Lozy - Tank
I think I mind the old way more, as I enjoy more prep-focused, iterative stuff than having to find "good enough" solutions on the fly. I don't think I'm willing to die on that hill though.
It also meant that these bosses had the very real possibility of being exceptionally difficult, if not impossible, with any missteps in tuning/bug testing from Blizzard. Because there was no player testing on the public test realm, all testing had to be done in-house by Blizzard's testing team to make sure that these bosses could reach live servers without any major bugs. Thankfully they did an exceptional job, with very few impactful bugs (we’ll just ignore the Jailer’s shield on mythic here).
Dorovon - Mage
I'm mostly indifferent on this, but I lean slightly towards having raid testing.
I personally find raid testing on Beta/PTRs to be a lot of fun because everyone who is testing gets a chance to see the bosses for the first time and it still typically doesn't get streamed by many of the best guilds, which allows for more unique strategies to develop.
This was very clearly an interesting and worthwhile experiment, especially in the context of the modern era of WoW and the competitiveness of the Race to World First. This being the case, the big question becomes - will Blizzard continue this trend going forward? Or will they return to the old status quo, launching all heroic bosses on heroic week, as well as putting all bosses on the public test realm? Maybe there’s a middle ground with introducing this as a feature for specific tiers when they want to introduce a little extra difficulty.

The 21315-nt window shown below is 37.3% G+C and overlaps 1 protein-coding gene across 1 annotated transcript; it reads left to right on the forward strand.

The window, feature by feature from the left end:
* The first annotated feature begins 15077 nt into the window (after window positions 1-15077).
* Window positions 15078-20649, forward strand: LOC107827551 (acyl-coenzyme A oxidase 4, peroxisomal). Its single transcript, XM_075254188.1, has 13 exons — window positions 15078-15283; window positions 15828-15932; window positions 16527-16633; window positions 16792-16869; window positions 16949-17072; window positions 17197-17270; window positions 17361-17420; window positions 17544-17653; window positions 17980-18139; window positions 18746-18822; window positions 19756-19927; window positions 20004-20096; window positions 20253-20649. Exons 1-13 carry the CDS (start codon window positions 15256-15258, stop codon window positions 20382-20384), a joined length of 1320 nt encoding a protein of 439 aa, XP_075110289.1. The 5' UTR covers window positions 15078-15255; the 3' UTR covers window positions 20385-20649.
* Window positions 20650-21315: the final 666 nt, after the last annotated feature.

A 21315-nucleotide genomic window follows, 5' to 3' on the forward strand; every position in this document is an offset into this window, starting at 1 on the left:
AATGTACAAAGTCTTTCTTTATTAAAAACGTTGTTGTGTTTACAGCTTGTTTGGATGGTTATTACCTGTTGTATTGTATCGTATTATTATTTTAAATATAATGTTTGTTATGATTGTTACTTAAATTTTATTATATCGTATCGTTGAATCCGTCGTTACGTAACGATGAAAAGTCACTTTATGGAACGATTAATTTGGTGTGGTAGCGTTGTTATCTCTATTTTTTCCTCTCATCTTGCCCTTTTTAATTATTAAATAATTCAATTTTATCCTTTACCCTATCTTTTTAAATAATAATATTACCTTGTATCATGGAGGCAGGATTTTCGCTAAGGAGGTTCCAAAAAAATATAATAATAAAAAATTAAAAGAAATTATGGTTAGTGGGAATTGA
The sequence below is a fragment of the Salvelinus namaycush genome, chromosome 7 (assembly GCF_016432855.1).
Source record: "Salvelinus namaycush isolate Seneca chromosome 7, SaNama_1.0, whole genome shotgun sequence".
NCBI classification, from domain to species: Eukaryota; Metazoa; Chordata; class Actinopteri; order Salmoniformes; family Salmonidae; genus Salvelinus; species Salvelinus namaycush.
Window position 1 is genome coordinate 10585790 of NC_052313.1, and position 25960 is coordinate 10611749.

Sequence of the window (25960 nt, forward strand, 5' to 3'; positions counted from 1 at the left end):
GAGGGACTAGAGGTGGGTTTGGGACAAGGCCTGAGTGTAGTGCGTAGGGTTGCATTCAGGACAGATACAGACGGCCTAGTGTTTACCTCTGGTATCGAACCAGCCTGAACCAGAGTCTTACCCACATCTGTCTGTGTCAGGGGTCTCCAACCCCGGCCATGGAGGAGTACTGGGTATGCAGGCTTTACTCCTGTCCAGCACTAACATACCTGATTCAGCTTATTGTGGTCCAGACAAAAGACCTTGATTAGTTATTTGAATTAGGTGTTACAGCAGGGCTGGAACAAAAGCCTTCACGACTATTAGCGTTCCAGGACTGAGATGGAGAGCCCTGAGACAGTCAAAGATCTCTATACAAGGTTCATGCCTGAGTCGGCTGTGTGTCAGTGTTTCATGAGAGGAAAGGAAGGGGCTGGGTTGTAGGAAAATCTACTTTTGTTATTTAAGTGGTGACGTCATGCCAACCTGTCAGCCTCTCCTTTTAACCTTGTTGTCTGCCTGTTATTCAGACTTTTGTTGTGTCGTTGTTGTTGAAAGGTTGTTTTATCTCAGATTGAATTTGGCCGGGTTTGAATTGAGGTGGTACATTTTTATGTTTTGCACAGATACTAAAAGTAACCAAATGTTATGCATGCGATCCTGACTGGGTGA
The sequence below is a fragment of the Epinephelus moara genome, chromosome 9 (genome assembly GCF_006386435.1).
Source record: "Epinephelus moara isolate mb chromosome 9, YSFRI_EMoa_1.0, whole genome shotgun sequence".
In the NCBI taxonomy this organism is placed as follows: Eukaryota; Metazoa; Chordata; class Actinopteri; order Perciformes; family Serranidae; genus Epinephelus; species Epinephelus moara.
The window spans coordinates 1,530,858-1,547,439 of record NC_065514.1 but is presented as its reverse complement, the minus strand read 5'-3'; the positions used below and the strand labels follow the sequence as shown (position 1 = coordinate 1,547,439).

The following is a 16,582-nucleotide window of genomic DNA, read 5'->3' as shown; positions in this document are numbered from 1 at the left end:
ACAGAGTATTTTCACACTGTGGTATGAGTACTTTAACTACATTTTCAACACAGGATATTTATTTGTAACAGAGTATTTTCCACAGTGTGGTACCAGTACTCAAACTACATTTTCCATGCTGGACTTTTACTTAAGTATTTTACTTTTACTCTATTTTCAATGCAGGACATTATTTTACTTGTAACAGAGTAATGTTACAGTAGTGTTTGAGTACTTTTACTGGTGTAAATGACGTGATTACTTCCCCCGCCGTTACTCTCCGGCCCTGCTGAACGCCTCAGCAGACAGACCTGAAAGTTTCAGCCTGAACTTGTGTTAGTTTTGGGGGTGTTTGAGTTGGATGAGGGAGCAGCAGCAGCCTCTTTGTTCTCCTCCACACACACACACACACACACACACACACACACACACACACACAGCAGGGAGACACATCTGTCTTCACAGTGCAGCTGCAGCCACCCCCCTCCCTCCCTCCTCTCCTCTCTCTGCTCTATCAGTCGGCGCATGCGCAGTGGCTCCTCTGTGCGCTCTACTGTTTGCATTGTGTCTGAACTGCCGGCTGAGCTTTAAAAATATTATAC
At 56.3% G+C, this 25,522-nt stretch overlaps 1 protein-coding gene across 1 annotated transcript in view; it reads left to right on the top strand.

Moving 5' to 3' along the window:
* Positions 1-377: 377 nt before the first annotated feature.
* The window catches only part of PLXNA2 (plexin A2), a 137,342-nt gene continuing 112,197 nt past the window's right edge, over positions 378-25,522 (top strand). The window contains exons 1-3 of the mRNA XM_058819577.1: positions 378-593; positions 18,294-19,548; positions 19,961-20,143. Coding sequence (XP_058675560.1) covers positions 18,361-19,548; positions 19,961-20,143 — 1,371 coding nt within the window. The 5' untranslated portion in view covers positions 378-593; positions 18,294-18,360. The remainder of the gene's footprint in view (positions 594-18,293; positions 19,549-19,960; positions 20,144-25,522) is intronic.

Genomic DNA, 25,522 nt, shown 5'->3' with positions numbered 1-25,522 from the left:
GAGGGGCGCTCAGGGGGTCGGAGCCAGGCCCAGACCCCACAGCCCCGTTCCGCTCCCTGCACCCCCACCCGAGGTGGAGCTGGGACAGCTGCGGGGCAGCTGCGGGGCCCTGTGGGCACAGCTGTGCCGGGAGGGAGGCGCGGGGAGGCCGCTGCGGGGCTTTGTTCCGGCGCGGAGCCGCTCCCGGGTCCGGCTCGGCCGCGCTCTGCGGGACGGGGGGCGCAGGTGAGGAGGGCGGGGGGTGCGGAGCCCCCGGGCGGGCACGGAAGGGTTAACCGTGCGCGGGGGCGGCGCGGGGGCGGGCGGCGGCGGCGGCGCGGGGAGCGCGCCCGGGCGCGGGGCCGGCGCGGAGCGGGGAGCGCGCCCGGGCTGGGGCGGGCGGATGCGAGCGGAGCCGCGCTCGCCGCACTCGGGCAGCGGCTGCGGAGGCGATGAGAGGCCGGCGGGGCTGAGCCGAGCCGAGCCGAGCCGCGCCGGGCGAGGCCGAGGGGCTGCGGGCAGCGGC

In the case of this tier they specifically leaned in this direction for lore-related reasons, but perhaps there’s a future that maintains more secrecy with regards to future raids. For a long time there have been many calls from the community to increase the difficulty of WoW raids by no longer allowing guilds to test these bosses on the test realm, as well as cracking down on what WeakAuras are allowed to accomplish. Perhaps with the rising interest in the competitive raiding scene, these are avenues that Blizzard will explore in the future.